A Worker's paradise.... Well, in the eighties I worked with a trade
union and I was involved in the design of a container-terminal with
AGV's and ASC's. The Terminal became an example for later terminals.
The trade uninon (I) was asked to think about aspects of safety and
quality of labour (work-cycles, shifts, screen-work, etc.). These AGV's
used a grid to drive on and mechanical sensors for emergency-stops. My
cybernetic knowledge in those days was limited to systemic thinking from
De Sitter and In 't Veld, but they did us good in designing the
organisation of work on this terminal.
IN a way it became a worker's paradise: most of the labourers sit high
and dry and safe. The terminal is fully automatic from the point where
the Crane driver puts the container in the buffer underneath his/her
crane untill the container is stacked on a lorry that pulls it out of
the terminal. But the terminal requires allmost no traditional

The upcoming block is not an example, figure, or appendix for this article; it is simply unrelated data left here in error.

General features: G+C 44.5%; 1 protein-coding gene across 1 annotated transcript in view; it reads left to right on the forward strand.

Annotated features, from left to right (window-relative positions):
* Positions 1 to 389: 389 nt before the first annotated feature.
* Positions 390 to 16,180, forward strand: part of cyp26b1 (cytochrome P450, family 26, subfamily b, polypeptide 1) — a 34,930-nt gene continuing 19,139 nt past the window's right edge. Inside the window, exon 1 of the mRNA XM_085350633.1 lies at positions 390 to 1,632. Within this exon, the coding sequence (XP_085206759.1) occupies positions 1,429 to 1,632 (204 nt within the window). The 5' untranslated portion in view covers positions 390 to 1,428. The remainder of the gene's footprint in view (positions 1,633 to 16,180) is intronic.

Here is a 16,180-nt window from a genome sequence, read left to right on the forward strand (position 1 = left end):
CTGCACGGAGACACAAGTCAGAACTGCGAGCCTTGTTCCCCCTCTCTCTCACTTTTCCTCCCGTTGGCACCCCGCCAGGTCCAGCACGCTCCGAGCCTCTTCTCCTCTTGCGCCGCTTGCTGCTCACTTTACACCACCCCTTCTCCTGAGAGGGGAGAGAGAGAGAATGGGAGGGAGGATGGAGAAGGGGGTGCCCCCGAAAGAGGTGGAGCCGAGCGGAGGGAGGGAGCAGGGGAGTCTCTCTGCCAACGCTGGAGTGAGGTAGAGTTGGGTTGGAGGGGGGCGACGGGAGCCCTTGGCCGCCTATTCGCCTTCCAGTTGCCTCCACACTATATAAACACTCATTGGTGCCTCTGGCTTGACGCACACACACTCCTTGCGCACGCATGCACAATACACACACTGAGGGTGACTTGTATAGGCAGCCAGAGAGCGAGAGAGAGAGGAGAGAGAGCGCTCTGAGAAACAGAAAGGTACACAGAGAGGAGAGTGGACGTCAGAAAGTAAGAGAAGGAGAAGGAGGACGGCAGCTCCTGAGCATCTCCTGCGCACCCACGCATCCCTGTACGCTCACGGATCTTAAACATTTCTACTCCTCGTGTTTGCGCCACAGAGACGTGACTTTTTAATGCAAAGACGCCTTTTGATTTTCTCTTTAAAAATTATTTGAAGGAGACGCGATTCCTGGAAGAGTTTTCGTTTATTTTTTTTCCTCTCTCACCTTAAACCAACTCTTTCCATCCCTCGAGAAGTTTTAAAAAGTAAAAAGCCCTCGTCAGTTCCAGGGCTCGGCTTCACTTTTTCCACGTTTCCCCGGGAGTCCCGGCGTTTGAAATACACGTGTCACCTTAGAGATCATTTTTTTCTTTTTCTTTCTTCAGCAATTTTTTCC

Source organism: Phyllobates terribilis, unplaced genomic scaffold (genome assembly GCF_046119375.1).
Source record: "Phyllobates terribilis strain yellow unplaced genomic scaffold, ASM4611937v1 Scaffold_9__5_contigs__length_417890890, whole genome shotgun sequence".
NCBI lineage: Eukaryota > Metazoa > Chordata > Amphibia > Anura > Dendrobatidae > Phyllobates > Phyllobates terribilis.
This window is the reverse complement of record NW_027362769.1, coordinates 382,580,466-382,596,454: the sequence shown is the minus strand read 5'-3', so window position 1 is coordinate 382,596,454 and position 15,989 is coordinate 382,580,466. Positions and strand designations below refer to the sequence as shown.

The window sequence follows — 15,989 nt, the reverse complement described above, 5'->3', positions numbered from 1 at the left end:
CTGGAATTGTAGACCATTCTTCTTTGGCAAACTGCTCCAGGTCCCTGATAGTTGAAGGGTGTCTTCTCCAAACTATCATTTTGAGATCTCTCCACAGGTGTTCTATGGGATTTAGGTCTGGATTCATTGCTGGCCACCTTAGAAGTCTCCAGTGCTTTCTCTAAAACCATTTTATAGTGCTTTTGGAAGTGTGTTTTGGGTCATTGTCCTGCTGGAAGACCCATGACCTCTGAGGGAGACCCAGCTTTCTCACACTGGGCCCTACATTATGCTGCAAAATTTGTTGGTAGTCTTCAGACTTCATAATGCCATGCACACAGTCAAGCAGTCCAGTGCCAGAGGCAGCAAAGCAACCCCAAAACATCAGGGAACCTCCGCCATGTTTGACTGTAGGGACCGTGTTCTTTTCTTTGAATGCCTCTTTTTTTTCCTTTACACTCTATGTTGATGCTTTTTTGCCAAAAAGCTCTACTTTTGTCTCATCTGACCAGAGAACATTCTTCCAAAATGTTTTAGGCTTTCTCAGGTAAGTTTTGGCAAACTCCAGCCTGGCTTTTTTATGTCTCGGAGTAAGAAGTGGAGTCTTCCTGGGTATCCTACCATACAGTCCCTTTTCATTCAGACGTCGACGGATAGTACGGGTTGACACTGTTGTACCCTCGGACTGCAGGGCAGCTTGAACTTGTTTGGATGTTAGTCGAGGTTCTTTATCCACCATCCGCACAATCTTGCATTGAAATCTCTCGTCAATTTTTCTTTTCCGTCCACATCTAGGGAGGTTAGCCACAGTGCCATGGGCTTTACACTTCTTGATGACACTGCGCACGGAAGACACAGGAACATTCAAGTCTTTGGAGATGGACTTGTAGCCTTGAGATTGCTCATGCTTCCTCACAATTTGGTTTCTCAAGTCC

harbourworkers anymore ofcourse.... (bad for the membership of
Russell's post aroused these memories in me. So why not share....
*Dirk van Delenhage 26*
*3437 KR Nieuwegein*
Op 2-11-2011 15:46, russell_c schreef:
> Hi Trevor
> You make a good point.
> To be honest I'm not sure what the point of the driver-less trucks is
> for the company.
> I assumed safety and cost etc. Productivity perhaps.
> I assume that once a skilled operator has mastered one machine then
> they could monitor 2 or 3 using semi-automatic software etc. The dump
> trucks simply drive up and down a mine incline all day.
> I heard that in early trials they were so accurate on GPS that they
> started to wear tracks in the road by following the exact same path
> and the software had to be modified to randomise the pathways a little
> to stop problem and spread the wear and tare on the roads etc.
> They can probably even operate at 3:00am in the morning! This was
> called /New Holland/ once you know.
> I certainly don't think the mining industry has any agenda regarding